The iManifest initiative represents a different, more positive side of the IT industry. The highest volume IBM i reseller in Japan, JB Group, has five different subsidiaries that each financially contributed to the project launch, including JBCC and iGuazu. The initiative's advisory board, on the other hand, has appointed as its representative director (effectively its authorized spokesperson) Tetsuo Yamamoto of Toppan M&I, a respected executive who can and does clearly distinguish between his responsibilities to the IBM i community as board member and his responsibility to TM&I as its president.
"Value-nets" including iBI Alliance and the LANSA Consortium each have several members participating in the iManifest initiative. In addition, there are numerous IBM Power System (IBM i) resellers, Japanese-owned ISVs with locally developed applications, and Solution Providers that specialize in providing development and implementation services for IBM i. Furthermore, there are a number of development and integration tool providers on board, including LANSA, Magic Software, and Sapiens Solution, along with local companies such as Migaro (Delphi/400) representing overseas products. Together these companies refute the concept that there is a pre-selected "one-size-fits-all" approach to application development. Specialist providers such as Vision Solutions (HA/DR), Vinculum Japan (Auto/400 et al), and KISS (information delivery and Web tools) also play a role.
Taken as a whole, the iManifest members provide the diversity of expertise and solutions expected by the IT market of a true "platform and supplier ecosystem." This diversity and range of supply enables the partner community to deliver optimal value to the specific and differing requirements of each new and existing IBM i customer, in a competitive environment that encourages each vendor to innovate and deliver value-for-money solutions. S. Kakizawa, president of Sanwa Comtec and one of five directors on the iManifest Advisory Board, puts the question to his colleagues very simply by adapting a well-known historical saying: "And so, my fellow IBM i partner community members: ask not what IBM can do for you, ask instead what you can do for your IBM i community."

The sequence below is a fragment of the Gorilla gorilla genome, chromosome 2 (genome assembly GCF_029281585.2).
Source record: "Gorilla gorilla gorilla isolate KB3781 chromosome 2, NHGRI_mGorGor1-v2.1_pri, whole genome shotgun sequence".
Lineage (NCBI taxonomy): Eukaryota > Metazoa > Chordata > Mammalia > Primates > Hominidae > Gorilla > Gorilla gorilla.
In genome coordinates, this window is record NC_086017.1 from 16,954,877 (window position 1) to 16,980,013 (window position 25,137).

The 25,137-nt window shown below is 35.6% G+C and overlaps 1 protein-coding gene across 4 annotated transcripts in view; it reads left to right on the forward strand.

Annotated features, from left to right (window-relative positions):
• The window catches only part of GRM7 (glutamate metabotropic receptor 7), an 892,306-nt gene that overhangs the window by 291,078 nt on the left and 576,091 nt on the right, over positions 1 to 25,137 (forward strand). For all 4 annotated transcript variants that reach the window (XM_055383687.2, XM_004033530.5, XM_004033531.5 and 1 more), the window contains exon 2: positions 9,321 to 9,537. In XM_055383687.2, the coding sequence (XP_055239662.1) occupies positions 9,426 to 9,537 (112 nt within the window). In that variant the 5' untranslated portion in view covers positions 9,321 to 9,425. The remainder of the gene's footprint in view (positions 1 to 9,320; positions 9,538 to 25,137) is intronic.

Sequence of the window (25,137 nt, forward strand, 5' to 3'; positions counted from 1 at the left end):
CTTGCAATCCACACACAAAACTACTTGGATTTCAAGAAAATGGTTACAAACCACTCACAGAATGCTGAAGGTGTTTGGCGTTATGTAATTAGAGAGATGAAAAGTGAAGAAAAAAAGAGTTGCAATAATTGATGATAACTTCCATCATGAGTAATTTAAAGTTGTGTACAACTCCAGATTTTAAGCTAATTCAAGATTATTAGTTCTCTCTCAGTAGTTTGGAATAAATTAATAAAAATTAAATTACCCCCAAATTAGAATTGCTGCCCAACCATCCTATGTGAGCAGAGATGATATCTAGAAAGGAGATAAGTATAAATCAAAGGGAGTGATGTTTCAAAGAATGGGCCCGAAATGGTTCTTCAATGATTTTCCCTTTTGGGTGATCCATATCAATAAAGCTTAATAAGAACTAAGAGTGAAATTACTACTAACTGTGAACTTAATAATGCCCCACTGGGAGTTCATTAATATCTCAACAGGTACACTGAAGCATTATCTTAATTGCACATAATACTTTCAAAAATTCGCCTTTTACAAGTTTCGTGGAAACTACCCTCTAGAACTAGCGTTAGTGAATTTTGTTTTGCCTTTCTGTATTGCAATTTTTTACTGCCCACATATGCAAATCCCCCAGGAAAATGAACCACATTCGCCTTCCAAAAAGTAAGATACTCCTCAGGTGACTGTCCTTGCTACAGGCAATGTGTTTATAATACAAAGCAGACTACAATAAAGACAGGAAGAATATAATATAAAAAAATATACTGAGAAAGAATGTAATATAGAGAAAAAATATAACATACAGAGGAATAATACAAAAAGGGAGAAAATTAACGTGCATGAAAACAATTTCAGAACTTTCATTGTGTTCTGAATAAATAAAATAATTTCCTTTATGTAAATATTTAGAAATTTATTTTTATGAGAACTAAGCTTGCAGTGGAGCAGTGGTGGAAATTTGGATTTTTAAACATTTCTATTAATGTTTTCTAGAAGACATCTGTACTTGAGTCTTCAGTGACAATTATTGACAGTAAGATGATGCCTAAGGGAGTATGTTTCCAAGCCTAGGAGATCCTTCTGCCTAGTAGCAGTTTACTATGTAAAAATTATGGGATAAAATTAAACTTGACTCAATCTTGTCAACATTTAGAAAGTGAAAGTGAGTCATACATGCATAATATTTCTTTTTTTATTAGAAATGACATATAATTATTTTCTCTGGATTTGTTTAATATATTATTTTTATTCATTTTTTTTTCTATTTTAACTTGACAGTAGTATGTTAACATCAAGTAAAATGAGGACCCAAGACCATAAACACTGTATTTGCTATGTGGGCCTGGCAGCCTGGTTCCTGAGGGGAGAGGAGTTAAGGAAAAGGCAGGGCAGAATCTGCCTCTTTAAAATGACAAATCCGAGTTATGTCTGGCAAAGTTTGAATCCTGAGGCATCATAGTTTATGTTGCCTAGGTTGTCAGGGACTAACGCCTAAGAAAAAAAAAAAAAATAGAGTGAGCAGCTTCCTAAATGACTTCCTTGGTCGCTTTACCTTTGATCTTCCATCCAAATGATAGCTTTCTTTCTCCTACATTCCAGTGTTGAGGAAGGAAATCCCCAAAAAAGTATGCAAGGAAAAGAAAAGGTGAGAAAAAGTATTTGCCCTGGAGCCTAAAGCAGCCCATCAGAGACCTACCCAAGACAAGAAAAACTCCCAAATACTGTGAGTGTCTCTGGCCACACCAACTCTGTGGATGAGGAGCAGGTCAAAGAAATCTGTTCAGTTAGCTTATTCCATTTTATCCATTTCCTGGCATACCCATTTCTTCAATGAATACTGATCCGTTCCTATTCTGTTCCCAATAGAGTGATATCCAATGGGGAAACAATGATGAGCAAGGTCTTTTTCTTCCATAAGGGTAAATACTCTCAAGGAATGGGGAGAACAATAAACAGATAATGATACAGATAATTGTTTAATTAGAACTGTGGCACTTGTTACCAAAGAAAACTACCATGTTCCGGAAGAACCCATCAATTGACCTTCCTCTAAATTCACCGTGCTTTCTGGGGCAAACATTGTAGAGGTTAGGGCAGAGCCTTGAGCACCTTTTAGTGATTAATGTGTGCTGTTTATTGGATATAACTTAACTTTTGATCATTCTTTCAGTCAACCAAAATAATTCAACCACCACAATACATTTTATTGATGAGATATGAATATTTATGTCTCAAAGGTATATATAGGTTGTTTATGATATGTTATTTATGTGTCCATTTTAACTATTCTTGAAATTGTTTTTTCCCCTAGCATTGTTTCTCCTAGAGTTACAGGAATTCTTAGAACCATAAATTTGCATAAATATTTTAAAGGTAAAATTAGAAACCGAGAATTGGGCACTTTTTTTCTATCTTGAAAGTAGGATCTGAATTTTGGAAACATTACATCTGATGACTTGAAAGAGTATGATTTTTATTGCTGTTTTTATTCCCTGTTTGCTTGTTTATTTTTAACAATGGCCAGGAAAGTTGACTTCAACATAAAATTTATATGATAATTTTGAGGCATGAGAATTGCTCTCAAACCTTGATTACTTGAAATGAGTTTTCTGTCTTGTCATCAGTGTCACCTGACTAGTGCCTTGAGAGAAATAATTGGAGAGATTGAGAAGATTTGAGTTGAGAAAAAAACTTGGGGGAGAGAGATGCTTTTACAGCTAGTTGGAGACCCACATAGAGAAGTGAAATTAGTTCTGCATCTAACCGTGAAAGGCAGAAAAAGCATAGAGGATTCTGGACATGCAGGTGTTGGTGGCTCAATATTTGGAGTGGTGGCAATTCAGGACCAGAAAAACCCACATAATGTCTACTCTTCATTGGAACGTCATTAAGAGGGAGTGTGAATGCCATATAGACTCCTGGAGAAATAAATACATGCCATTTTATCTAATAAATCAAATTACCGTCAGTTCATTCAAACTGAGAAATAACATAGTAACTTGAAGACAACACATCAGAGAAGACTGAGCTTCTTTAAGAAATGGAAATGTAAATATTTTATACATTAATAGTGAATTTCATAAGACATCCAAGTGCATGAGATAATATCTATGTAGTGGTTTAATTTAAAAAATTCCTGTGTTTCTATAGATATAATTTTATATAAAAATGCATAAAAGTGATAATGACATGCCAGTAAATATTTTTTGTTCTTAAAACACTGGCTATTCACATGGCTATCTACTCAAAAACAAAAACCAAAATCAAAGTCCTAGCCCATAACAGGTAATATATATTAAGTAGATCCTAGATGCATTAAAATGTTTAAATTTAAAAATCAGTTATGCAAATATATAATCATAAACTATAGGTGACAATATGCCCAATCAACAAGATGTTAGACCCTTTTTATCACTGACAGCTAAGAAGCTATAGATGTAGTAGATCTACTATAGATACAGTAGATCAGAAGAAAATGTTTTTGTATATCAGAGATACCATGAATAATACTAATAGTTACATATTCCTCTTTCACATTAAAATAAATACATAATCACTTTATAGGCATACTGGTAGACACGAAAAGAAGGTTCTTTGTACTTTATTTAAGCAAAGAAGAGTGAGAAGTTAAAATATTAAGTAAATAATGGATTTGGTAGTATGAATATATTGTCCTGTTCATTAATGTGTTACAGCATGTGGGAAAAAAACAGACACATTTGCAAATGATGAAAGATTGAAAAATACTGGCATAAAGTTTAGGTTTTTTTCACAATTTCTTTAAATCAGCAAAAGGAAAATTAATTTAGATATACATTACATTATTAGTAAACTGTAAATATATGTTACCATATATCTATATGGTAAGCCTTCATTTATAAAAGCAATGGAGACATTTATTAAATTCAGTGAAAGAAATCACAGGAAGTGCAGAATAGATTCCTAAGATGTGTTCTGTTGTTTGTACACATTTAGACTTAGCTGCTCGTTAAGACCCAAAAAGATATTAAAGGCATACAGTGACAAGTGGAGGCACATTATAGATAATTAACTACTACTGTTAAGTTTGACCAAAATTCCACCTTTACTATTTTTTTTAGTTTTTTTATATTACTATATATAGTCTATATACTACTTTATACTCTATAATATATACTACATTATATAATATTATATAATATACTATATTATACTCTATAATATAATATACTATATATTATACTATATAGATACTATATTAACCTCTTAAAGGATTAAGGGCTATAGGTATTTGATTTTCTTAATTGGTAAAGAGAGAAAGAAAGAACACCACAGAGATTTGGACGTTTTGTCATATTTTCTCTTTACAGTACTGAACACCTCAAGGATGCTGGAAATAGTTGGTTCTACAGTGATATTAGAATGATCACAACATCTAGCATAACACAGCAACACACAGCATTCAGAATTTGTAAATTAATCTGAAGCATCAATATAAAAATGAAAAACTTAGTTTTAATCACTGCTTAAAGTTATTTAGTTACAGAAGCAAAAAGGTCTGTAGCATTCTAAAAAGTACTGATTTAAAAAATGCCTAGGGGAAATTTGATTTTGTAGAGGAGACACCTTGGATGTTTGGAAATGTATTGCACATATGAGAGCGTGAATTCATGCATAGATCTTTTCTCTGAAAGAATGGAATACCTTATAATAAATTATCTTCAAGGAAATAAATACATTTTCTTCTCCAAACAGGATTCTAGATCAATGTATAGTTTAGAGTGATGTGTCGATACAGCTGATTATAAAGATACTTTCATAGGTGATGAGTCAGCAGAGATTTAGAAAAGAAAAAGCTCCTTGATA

Take a look at the iManifest Declaration (originally written in Japanese and now made available also in English, which we published last week in The Four Hundred) to see the passion and the determination behind this new initiative.
Those of us outside Japan should follow the iManifest initiative's progress with interest, and see what lessons can be learned for our own markets.
Gordon Davies is vice president Asia-Pacific at LANSA Pty Ltd. Davies has cooperated with members of the iManifest Advisory Board in the research required for the writing of this article. The views reflected in this article are the author's and do not necessarily reflect the views of the iManifest Advisory Board or the LANSA Group in all instances.